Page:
After a few mornings of jockeying for position on the Cape Cod Canal while watching the guys across the Ditch catch more fish, I need to fish someplace where I can’t see the land on the other side. I yearn for the place that, in his article in the May 1998 Issue of On The Water, the late, legendary surf fisherman Steve Shiraka called “The Great Beach.”
“This is the surfcaster’s Valhalla,” Steve wrote, “perhaps the most famous stretch of shore in the realm of Atlantic striped bass.” While some Montauk regulars or Canal rats might take exception to Steve’s claim, at the time his article hit tackle-shop counters throughout New England, “This is the surfcaster’s Valhalla,” Steve wrote, “perhaps the most famous stretch of shore in the realm of Atlantic striped bass.” While some Montauk regulars or Canal rats might take exception to Steve’s claim, at the time his article hit tackle-shop counters throughout New England.
In the article, titled “Plug Fishing the Beach,” Steve names the darter-and-dropper combo as the once-favorite offering of Outer Cape casters, reasoning that the rig resembled a sand eel being chased by a larger (but still bite-sized for a striper) fish.
The sand eel population was in better shape in those days, with larger sand eels more often showing up in the surf. Steve recommended a 7-inch Red Fin to imitate a sand eel. Steve called the Red Fin a classic in 1998, as it had already been beaching big striped bass on the back beaches for more than 20 years by then.
Steve went on to write that he loaded his Red Fins with 15ccs of water or fish oil, which was more than the 10ccs most fishermen recommend today. Steve wanted his Red Fin digging into the sand, “with the tip of the plug’s plastic lip kicking up puffs of sand as it went along – just like a sand eel does as it pops out of the sand when it is being chased.” In the video below, Jimmy Fee and Kevin Blinkoff talk about minnow plugs and loading a Cotton Cordell Red Fin to increase the casting distance.
“You knew it was working right by looking at the lip of the lure,” Steve went on. “The chrome plating would be sanded off from the edge for about a quarter inch.”
Steve also recommended Bombers, especially in the mother-of-pearl color, retrieved “so slow it hurts.”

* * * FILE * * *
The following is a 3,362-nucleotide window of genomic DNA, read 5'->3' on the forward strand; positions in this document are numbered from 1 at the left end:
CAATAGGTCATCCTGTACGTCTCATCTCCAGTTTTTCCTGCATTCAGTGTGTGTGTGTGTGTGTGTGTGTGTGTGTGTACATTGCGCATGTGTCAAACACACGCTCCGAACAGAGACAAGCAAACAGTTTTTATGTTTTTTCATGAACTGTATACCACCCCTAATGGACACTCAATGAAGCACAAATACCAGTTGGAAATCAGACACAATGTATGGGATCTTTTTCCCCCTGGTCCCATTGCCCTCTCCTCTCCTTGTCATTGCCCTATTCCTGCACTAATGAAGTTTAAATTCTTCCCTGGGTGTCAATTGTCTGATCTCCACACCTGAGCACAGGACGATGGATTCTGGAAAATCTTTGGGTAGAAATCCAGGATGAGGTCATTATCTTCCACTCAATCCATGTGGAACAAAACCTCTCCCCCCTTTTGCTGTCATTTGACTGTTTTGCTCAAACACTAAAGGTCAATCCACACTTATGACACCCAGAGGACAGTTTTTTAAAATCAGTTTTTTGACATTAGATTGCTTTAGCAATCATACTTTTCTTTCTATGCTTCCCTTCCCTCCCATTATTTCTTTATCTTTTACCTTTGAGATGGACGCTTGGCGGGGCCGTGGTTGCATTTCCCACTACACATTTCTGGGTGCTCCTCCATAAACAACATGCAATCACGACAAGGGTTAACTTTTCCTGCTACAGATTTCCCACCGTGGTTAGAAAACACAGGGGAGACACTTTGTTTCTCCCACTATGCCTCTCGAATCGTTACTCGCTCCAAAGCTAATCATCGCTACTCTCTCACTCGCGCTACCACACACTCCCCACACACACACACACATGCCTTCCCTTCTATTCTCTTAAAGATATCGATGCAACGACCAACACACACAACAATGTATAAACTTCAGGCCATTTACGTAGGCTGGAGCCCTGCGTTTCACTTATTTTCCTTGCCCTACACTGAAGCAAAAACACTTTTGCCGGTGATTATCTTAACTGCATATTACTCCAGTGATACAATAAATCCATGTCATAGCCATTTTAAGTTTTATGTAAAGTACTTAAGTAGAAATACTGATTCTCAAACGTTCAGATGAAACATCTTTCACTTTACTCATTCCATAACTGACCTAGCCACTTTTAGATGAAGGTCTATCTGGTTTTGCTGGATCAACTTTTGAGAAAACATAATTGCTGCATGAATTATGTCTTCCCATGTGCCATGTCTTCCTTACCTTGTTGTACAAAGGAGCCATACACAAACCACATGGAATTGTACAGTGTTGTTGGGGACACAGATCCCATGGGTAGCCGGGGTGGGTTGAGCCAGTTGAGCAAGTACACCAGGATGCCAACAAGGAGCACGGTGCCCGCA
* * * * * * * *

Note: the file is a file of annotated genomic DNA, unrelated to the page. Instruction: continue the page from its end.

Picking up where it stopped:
In the 22 years since that article, the Outer Cape surfcasting scene nearly flickered out. Striper-obsessed fishermen from New Jersey and New York, who once viewed the Canal as nothing but a traffic jam separating them from their stripers, now see it as the destination.
There’s no question that the Canal has had the better fishing over the past 10 years – especially when the chance at larger fish is considered. However, the Outer Cape has shown signs of life the past couple seasons. I fished the Lower Cape more in 2020 than I had in the previous five seasons, and looking back at my most productive plugs, I wasn’t too surprised to find they were the same ones Steve listed more than 20 years earlier.
I used a Red Fin to beach my biggest sandy beach bass of the 2020 season, a 30-pounder I caught in late July. While it was loaded, it wasn’t loaded enough to scoot along the bottom as Steve described, though you can bet I’ll have some ready for that purpose this year. A Bomber Long A, though in black, not mother of pearl, caught more of my beachfront stripers than any other plug last year.
Curiously, at the time of his writing, Steve said that chunking with fresh “pogie” was more popular than plug fishing, a juxtaposition of the striper-fishing trends of today. While chunking is at risk of becoming a lost art in the surf, plug fishing is more popular than ever. This would have made Steve happy, since he called plug fishermen “the true hunters of the surf.”
“These people attend a continuing classroom,” Steve went on, “engaged in a process of evolving knowledge of how and when to present a certain lure. This empowers them with a confidence that keeps them one step (and many catches) ahead of the average fisherman.”
While I don’t agree that the decision to fish a lure or bait says anything about the skill of the angler, I agree with Steve that the best surfcasters approach the water’s edge with a willingness to learn and adapt to the conditions at hand—even if that means using the same plugs in the same places surfcasters have been using them for half a century.